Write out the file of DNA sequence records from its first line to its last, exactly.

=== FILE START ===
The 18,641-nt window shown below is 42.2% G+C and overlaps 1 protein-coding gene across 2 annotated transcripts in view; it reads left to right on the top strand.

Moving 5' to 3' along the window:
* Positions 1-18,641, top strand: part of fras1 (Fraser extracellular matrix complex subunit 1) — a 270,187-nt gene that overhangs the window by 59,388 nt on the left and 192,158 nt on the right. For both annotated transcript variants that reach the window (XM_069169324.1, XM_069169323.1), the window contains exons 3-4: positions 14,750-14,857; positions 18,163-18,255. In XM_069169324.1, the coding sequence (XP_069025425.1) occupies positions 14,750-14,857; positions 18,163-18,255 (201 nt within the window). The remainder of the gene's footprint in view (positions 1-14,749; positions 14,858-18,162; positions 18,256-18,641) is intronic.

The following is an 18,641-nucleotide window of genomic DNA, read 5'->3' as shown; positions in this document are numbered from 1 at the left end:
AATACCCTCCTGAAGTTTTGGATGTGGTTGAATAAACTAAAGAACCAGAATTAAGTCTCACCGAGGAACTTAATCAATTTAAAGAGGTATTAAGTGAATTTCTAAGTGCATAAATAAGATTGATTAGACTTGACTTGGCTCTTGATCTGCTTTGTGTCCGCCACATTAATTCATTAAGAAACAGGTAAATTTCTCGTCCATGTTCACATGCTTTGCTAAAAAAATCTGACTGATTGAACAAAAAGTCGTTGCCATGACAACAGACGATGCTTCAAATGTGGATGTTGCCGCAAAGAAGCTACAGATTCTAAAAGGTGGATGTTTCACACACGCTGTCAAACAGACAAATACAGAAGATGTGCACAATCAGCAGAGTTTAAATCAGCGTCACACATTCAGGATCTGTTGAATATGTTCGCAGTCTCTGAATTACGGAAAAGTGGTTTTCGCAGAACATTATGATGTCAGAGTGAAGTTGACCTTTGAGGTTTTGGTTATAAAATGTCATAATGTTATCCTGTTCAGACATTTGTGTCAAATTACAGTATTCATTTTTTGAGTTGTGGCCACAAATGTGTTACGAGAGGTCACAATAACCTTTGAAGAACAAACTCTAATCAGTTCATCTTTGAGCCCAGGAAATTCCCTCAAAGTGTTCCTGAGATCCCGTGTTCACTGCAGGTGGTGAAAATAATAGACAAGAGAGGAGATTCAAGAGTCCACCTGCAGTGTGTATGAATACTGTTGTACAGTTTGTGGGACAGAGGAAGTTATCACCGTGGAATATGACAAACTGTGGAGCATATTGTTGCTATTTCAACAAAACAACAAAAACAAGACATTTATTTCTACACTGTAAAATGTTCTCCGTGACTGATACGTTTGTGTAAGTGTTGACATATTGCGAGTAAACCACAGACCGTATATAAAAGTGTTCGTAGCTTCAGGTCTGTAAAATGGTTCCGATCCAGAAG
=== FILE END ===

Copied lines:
The 18,641-nt window shown below is 42.2% G+C and overlaps 1 protein-coding gene across 2 annotated transcripts in view; it reads left to right on the top strand.

Moving 5' to 3' along the window:
* Positions 1-18,641, top strand: part of fras1 (Fraser extracellular matrix complex subunit 1) — a 270,187-nt gene that overhangs the window by 59,388 nt on the left and 192,158 nt on the right. For both annotated transcript variants that reach the window (XM_069169324.1, XM_069169323.1), the window contains exons 3-4: positions 14,750-14,857; positions 18,163-18,255. In XM_069169324.1, the coding sequence (XP_069025425.1) occupies positions 14,750-14,857; positions 18,163-18,255 (201 nt within the window). The remainder of the gene's footprint in view (positions 1-14,749; positions 14,858-18,162; positions 18,256-18,641) is intronic.

The following is an 18,641-nucleotide window of genomic DNA, read 5'->3' as shown; positions in this document are numbered from 1 at the left end:
AATACCCTCCTGAAGTTTTGGATGTGGTTGAATAAACTAAAGAACCAGAATTAAGTCTCACCGAGGAACTTAATCAATTTAAAGAGGTATTAAGTGAATTTCTAAGTGCATAAATAAGATTGATTAGACTTGACTTGGCTCTTGATCTGCTTTGTGTCCGCCACATTAATTCATTAAGAAACAGGTAAATTTCTCGTCCATGTTCACATGCTTTGCTAAAAAAATCTGACTGATTGAACAAAAAGTCGTTGCCATGACAACAGACGATGCTTCAAATGTGGATGTTGCCGCAAAGAAGCTACAGATTCTAAAAGGTGGATGTTTCACACACGCTGTCAAACAGACAAATACAGAAGATGTGCACAATCAGCAGAGTTTAAATCAGCGTCACACATTCAGGATCTGTTGAATATGTTCGCAGTCTCTGAATTACGGAAAAGTGGTTTTCGCAGAACATTATGATGTCAGAGTGAAGTTGACCTTTGAGGTTTTGGTTATAAAATGTCATAATGTTATCCTGTTCAGACATTTGTGTCAAATTACAGTATTCATTTTTTGAGTTGTGGCCACAAATGTGTTACGAGAGGTCACAATAACCTTTGAAGAACAAACTCTAATCAGTTCATCTTTGAGCCCAGGAAATTCCCTCAAAGTGTTCCTGAGATCCCGTGTTCACTGCAGGTGGTGAAAATAATAGACAAGAGAGGAGATTCAAGAGTCCACCTGCAGTGTGTATGAATACTGTTGTACAGTTTGTGGGACAGAGGAAGTTATCACCGTGGAATATGACAAACTGTGGAGCATATTGTTGCTATTTCAACAAAACAACAAAAACAAGACATTTATTTCTACACTGTAAAATGTTCTCCGTGACTGATACGTTTGTGTAAGTGTTGACATATTGCGAGTAAACCACAGACCGTATATAAAAGTGTTCGTAGCTTCAGGTCTGTAAAATGGTTCCGATCCAGAAG